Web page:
Now and then I have the opportunity to test new equipment for astrophotography. That can be both a blessing and a curse — I get to try out new gear before I buy it to see if it really works first, which is nice. But if the equipment doesn’t work well, I might have wasted some valuable nights with little to show for it but some poor photos and lots of frustration. Not so with the gear pictured here. The Celestron CGEM mount, tested for SkyNews magazine, worked great, tracking very well and serving as the platform I used in late 2010 for a lot of astrophotos over two dark of the Moon periods. At about $1500 this is a superb entry-level mount for anyone serious about astrophotography.
I also can praise the Celestron NexGuide autoguider (with the glowing screen at right), shown here on a William Optics 66mm guidescope. It, and its near twin, the Synta SynGuider, worked very well — these are autoguiders to provide exact tracking of the mount over long exposures, a necessity even in the digital age. Unlike many autoguiders, these units are “stand-alone,” requiring no additional computer and able to run for many nights off a typical 12-volt power pack. They are great for use in the field. What’s more, the new autoguiders are quite low cost (~$300) compared to the $1000+ cost of previous models with similar capabilities. I reviewed these units for Sky and Telescope and for SkyNews.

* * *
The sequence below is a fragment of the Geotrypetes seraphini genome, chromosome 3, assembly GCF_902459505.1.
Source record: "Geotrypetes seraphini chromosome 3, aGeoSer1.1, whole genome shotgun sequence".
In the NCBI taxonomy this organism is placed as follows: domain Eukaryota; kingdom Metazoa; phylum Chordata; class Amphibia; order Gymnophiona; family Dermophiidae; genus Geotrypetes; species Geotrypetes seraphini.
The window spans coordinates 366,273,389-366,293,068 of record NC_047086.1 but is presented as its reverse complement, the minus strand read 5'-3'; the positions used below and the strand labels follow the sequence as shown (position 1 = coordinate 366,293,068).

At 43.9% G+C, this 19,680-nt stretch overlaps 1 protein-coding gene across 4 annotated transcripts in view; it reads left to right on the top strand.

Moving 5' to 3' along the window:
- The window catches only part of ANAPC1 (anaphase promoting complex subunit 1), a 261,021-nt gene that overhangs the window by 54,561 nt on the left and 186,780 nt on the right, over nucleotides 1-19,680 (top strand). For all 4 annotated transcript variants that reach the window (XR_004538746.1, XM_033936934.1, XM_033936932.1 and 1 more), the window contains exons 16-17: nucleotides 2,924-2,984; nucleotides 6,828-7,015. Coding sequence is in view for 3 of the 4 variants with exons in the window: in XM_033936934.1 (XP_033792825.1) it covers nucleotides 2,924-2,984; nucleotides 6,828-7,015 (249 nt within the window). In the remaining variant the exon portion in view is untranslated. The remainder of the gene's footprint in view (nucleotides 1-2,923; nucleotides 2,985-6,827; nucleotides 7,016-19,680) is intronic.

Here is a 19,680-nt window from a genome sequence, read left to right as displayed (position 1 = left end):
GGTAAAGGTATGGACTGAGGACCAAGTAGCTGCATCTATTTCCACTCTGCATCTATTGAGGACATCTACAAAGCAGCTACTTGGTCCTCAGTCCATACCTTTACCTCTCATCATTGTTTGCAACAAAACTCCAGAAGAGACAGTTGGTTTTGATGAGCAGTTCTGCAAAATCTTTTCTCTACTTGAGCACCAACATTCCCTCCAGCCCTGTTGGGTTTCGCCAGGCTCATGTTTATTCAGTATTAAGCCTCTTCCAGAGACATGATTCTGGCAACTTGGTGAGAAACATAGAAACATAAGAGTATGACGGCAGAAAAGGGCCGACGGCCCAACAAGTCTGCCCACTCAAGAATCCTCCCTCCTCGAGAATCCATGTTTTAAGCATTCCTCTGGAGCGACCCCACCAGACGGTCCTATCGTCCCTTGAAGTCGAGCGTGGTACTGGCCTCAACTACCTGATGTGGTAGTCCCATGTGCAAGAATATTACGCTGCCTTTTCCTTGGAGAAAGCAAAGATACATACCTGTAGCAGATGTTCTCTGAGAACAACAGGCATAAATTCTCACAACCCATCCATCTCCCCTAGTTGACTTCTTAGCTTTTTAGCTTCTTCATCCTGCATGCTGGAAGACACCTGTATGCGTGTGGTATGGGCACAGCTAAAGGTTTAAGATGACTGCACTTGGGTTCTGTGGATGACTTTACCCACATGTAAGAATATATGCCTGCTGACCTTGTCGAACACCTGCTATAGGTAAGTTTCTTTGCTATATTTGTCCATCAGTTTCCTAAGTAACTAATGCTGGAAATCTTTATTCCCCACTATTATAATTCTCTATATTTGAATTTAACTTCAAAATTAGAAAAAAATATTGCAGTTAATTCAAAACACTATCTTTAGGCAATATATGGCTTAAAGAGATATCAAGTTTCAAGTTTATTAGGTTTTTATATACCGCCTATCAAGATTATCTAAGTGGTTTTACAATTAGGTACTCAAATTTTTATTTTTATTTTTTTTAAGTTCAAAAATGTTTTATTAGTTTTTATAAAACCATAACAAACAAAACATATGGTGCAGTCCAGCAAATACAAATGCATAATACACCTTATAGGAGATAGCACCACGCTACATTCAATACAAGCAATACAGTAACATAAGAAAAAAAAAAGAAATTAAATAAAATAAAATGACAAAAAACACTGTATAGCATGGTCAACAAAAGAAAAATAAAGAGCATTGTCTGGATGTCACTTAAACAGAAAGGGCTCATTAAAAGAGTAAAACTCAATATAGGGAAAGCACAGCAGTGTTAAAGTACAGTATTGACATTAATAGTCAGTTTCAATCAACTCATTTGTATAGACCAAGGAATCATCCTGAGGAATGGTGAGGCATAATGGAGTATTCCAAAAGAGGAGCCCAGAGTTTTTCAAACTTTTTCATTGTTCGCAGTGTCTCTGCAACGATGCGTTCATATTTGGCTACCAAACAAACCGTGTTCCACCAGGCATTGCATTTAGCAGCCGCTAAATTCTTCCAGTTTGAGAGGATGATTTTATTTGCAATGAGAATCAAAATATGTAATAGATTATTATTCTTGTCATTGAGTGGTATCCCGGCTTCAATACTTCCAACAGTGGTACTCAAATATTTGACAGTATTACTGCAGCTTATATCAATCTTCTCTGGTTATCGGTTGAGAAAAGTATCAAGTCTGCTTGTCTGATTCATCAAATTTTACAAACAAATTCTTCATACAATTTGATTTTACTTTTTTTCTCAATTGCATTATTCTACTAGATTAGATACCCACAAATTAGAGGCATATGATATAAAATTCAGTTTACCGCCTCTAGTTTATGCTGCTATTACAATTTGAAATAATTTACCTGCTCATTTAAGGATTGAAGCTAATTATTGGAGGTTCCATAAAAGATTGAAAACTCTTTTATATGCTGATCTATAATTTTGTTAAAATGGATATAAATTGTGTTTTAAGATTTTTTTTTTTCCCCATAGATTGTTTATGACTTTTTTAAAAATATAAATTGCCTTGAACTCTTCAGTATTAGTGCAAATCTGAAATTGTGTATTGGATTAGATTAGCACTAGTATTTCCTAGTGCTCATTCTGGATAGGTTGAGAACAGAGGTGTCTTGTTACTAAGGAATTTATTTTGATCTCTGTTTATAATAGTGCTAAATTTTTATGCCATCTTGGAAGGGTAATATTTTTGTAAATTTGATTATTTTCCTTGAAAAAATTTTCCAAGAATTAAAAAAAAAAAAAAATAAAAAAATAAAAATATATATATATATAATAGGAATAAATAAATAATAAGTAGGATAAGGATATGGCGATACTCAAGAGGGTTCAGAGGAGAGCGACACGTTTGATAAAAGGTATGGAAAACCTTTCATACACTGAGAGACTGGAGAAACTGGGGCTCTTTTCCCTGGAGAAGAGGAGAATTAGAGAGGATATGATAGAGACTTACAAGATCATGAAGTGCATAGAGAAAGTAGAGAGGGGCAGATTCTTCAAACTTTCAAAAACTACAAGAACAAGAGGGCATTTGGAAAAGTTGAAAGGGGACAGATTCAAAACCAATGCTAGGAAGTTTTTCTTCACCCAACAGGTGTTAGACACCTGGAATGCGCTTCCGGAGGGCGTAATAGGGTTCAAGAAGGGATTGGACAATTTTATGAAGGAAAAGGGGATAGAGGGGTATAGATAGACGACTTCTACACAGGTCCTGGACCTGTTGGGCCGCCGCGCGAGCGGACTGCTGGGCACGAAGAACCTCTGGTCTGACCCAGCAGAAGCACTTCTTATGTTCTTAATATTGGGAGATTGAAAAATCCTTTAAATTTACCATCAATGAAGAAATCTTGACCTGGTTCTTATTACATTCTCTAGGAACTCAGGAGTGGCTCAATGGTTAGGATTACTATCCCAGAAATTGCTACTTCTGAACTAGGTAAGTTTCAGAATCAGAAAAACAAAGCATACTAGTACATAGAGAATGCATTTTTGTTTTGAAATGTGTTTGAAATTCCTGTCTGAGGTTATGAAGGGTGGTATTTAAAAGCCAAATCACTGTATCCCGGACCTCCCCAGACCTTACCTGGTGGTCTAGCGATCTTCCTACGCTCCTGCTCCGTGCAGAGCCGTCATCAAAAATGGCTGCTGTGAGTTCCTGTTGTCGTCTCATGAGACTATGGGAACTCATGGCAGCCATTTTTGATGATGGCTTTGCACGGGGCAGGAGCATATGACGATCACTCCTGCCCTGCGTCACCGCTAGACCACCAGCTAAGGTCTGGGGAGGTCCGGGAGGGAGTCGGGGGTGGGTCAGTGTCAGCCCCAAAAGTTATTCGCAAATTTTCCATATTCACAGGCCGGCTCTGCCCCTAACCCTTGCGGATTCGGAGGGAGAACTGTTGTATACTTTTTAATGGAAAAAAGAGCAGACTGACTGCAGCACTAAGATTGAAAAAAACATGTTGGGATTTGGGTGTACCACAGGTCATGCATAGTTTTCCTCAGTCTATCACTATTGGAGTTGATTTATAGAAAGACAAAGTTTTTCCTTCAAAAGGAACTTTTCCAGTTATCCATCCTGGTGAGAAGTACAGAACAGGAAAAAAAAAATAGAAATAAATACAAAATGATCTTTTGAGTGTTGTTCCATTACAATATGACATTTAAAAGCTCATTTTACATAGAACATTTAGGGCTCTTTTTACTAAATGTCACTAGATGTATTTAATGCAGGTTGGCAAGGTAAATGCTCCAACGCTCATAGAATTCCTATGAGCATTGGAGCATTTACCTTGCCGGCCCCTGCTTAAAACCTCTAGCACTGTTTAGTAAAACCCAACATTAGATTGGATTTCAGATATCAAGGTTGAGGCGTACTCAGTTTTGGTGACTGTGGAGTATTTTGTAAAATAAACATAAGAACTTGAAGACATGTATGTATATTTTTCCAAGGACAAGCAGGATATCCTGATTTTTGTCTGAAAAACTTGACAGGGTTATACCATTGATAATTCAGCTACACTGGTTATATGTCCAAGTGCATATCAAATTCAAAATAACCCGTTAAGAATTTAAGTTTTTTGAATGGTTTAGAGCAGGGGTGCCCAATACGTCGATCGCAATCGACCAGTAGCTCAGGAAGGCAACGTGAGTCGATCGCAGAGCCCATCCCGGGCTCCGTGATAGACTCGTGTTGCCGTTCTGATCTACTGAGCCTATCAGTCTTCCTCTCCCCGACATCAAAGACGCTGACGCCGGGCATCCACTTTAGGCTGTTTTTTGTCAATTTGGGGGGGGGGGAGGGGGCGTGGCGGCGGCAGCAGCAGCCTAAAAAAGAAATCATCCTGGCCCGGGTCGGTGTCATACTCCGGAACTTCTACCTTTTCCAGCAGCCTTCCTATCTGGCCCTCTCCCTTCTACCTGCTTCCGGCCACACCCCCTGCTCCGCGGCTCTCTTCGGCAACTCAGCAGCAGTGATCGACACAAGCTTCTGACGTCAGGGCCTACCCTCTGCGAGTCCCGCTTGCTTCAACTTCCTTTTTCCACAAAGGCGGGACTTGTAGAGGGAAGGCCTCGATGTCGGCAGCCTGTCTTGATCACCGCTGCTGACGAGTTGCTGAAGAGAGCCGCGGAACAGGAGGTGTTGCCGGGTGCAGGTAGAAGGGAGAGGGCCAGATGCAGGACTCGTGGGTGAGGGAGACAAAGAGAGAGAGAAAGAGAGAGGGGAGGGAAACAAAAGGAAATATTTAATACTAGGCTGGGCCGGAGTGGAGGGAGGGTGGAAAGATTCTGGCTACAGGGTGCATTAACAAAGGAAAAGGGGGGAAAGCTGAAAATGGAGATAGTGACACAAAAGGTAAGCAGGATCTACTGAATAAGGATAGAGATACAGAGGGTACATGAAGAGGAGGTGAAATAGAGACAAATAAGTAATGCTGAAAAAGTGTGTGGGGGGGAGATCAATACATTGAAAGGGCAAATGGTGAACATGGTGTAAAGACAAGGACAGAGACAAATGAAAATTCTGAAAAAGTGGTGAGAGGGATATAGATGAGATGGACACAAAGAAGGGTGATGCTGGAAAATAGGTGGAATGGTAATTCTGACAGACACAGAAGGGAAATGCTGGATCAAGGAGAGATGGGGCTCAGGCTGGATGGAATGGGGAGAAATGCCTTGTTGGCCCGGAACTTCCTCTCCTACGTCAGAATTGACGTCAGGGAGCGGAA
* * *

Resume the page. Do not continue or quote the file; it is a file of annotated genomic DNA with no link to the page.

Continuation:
The scope shown here is a favourite of mine, the A&M (now Officina Stellare) 105mm f/6 apo refractor, a beautiful Italian-made “designer scope” with first-class optics. It is a terrific visual and imaging telescope, though a little large for its aperture.
For more details about recommended autoguiders, see the website I developed to support The Backyard Astronomer’s Guide and follow the links to the Chapter 13 entries on astrophoto gear.
– Alan, February 2011 / Image © 2011 Alan Dyer